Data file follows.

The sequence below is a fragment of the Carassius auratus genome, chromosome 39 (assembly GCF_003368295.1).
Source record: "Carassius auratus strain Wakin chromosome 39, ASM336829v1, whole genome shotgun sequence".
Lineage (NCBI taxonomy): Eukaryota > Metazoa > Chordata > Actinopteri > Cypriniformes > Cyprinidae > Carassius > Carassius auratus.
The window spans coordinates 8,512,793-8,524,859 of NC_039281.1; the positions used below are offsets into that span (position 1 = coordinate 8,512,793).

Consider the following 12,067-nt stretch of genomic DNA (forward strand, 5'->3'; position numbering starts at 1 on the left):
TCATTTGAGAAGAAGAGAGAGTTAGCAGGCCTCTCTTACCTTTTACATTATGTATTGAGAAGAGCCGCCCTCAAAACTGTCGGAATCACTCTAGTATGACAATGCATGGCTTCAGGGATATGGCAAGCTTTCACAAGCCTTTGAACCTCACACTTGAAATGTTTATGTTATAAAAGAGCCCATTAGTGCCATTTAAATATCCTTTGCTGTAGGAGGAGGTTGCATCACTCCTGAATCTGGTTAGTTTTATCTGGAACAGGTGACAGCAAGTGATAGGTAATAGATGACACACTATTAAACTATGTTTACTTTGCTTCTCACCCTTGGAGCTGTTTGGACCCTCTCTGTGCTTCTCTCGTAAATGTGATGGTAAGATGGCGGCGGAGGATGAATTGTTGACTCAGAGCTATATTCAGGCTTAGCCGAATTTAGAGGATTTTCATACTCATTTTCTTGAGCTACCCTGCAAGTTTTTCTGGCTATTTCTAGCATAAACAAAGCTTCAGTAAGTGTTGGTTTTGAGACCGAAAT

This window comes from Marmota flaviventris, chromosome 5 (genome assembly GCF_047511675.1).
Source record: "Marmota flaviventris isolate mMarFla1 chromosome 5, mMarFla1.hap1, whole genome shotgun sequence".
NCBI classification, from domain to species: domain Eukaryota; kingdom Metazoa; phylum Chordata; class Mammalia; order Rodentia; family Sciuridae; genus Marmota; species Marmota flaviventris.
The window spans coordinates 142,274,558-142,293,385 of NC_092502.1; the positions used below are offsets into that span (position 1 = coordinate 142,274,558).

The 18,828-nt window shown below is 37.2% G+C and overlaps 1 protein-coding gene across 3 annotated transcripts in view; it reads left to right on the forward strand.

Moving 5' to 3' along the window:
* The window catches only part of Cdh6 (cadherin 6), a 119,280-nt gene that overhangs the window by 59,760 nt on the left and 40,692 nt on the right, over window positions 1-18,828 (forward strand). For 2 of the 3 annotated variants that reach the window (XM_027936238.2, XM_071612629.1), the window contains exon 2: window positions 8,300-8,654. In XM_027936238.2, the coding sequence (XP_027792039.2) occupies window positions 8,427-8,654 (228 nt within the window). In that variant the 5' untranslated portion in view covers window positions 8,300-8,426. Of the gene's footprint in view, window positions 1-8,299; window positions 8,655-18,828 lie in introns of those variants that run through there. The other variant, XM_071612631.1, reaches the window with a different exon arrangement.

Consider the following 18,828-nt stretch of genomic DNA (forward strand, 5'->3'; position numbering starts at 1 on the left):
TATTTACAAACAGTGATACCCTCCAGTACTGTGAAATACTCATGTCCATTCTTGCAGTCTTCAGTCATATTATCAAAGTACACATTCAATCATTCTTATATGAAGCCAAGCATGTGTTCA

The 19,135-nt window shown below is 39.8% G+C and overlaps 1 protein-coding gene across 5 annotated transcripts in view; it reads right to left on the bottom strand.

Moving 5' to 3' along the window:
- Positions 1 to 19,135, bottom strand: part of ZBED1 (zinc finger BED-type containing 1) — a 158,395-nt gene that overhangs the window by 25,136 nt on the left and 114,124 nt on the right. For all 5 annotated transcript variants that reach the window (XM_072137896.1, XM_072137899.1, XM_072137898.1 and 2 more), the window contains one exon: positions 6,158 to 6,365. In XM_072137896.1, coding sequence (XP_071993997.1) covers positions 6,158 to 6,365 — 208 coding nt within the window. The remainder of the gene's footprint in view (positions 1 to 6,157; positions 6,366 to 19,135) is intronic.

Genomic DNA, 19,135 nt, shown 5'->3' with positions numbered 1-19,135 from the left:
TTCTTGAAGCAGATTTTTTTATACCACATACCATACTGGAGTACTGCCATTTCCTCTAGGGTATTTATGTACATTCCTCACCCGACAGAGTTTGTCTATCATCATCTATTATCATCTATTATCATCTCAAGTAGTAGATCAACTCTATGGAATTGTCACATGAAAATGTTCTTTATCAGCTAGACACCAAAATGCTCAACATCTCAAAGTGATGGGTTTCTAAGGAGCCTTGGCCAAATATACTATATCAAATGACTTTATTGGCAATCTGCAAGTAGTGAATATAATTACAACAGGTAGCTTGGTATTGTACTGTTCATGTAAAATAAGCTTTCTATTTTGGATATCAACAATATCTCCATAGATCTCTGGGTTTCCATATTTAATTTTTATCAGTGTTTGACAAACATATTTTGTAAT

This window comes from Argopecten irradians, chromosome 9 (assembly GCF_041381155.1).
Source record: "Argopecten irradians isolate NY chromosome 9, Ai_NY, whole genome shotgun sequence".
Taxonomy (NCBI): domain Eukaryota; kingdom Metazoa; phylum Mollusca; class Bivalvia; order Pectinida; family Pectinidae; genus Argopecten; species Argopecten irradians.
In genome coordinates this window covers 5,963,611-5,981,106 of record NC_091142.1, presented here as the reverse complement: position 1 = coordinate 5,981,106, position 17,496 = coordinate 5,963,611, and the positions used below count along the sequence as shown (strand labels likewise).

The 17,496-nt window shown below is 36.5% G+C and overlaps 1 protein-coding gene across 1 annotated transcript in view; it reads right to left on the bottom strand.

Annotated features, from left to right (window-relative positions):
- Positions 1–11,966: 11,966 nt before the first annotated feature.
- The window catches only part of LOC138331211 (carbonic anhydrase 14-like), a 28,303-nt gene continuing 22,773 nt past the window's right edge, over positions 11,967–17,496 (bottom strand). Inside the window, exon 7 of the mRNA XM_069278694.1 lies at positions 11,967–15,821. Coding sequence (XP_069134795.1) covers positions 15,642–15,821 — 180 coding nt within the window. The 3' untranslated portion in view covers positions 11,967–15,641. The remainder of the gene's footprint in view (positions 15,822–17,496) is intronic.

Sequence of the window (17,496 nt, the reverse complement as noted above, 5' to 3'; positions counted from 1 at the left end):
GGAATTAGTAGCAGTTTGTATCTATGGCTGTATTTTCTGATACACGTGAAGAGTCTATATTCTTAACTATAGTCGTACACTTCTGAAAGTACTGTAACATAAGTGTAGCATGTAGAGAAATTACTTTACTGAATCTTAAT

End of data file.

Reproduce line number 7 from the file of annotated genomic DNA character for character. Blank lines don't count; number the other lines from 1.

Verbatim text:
This window comes from Marmota flaviventris, chromosome 5 (genome assembly GCF_047511675.1).